Across the world, a shockingly high number of children are living in less than adequate conditions, and therefore being stripped of their childhoods and happiness.
According to a new report by Save the Children, a nonprofit organization that promotes children’s rights, provides relief efforts, and helps to support children in countries that are developing, over half the children in the world are at risk of poverty, conflict, and gender bias. This is a huge number, one that is undoubtedly dismal and discouraging. How can this shocking statistic be remedied?
The expanded report reads that 1.2 billion children are either at risk for poverty, conflict, or gender bias. 153 million children are experiencing all three, simultaneously. These factors are not only robbing an increasingly high amount of children of their childhoods but additionally impacting their futures and making it harder for them to move forward. Many of these children are growing up in war zones, and thus at risk for marrying very early, malnutrition, child labor, and other factors of great detriment.
This organization, Save the Children, also created an index to rank countries where children were at their highest or lowest risk. They did this to find trends in hopes of remedying this world-wide problem.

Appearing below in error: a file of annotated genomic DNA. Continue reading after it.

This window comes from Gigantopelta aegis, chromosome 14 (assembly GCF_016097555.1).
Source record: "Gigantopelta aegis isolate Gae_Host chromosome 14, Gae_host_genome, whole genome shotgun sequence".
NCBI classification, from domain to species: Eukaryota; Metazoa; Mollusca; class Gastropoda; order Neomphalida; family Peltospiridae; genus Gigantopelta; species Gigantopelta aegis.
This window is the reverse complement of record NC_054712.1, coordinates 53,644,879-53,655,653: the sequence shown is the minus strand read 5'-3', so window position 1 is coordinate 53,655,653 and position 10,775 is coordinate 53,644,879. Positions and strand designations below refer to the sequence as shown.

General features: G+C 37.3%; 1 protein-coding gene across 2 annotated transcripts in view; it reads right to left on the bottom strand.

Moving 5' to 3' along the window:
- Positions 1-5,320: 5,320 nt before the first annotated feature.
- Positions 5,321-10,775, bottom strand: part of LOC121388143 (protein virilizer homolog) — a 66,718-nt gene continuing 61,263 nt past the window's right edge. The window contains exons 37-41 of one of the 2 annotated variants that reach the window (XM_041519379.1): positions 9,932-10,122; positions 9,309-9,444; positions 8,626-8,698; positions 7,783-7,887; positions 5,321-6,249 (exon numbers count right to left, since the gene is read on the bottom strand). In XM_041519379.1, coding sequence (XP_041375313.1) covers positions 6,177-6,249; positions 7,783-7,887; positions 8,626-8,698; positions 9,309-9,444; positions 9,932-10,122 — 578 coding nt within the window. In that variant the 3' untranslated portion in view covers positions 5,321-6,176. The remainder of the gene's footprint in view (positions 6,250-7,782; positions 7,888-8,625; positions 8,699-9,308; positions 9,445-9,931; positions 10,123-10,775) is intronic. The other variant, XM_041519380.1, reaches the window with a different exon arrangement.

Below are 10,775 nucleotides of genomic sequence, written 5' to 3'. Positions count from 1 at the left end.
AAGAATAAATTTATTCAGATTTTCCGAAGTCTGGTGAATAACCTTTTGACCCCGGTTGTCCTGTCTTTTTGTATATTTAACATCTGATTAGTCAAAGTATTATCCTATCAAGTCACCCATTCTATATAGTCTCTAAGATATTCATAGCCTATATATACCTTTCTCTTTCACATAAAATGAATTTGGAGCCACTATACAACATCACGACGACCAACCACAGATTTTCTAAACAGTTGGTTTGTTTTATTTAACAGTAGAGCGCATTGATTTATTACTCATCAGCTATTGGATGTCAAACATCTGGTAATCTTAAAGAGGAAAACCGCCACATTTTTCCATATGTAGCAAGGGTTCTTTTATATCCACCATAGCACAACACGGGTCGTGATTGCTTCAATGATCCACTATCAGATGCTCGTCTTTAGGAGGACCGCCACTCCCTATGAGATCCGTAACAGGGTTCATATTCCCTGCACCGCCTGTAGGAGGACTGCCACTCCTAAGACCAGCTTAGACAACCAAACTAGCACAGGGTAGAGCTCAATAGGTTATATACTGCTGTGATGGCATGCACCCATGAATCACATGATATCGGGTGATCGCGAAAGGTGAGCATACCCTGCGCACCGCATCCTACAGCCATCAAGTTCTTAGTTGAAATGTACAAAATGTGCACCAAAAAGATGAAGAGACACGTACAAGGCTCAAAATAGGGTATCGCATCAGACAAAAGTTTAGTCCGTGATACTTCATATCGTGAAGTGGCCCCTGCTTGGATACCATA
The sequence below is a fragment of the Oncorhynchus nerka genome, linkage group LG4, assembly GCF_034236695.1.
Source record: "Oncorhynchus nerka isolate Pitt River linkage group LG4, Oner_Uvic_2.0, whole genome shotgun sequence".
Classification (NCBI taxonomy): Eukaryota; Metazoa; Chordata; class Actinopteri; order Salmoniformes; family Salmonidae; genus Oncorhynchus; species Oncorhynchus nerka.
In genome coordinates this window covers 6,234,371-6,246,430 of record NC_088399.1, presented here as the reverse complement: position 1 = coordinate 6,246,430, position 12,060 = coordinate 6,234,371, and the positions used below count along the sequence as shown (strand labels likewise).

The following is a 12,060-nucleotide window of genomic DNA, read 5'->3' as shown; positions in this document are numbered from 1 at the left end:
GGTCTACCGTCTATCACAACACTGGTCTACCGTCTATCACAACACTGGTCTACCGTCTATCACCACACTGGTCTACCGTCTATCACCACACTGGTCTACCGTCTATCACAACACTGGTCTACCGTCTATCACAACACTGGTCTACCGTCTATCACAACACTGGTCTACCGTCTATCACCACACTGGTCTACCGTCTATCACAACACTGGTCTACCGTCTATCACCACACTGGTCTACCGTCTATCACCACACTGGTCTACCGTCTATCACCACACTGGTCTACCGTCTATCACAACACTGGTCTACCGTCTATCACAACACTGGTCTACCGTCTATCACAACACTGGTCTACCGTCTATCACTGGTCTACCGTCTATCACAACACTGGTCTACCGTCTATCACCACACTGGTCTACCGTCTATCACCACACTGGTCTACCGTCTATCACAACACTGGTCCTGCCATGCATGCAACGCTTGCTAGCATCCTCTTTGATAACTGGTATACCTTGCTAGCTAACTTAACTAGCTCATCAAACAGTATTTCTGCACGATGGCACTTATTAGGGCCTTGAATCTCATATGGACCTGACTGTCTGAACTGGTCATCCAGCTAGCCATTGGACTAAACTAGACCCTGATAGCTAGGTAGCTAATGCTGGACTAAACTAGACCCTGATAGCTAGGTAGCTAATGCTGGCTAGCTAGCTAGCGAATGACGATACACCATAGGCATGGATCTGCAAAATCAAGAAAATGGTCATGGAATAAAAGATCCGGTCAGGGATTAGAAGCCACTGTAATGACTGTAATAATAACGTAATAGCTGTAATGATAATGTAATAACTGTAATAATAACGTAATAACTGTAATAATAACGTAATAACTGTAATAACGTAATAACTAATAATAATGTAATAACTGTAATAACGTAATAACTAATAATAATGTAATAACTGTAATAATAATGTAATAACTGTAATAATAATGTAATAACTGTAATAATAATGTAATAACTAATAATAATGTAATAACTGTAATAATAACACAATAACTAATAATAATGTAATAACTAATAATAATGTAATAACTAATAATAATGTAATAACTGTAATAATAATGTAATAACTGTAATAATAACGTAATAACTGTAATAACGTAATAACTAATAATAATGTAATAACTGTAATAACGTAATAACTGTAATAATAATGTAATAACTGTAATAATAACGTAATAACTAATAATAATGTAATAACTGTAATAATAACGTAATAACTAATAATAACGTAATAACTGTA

The report notes some fascinating yet surprisingly dark statistics. The United States, in particular, was ranked 36 out of the 175 countries indexed. This moved it up, compared to the rankings the year before, and it sat right between Belarus and Russia. The expansion of this statistic demonstrated that children in the United States were victims of extreme violence, with the homicide rate at the same rate as Yemen, Afghanistan, North Korea, and the Philippines. The report also recorded that over 6 million children in the United States live in deep poverty.
Niger, Mali, and the Central African Republic were at the bottom for the countries where children are seen to be most at risk. At the top, ranking as the best places for children, were Singapore and Slovenia, and then Norway and Sweden coming up close behind. I think, if these statistics and rankings make anything clear, it is that we need to work together to make the world a better place for all children and give them their childhoods, securities, and the prospect for a good and safe future.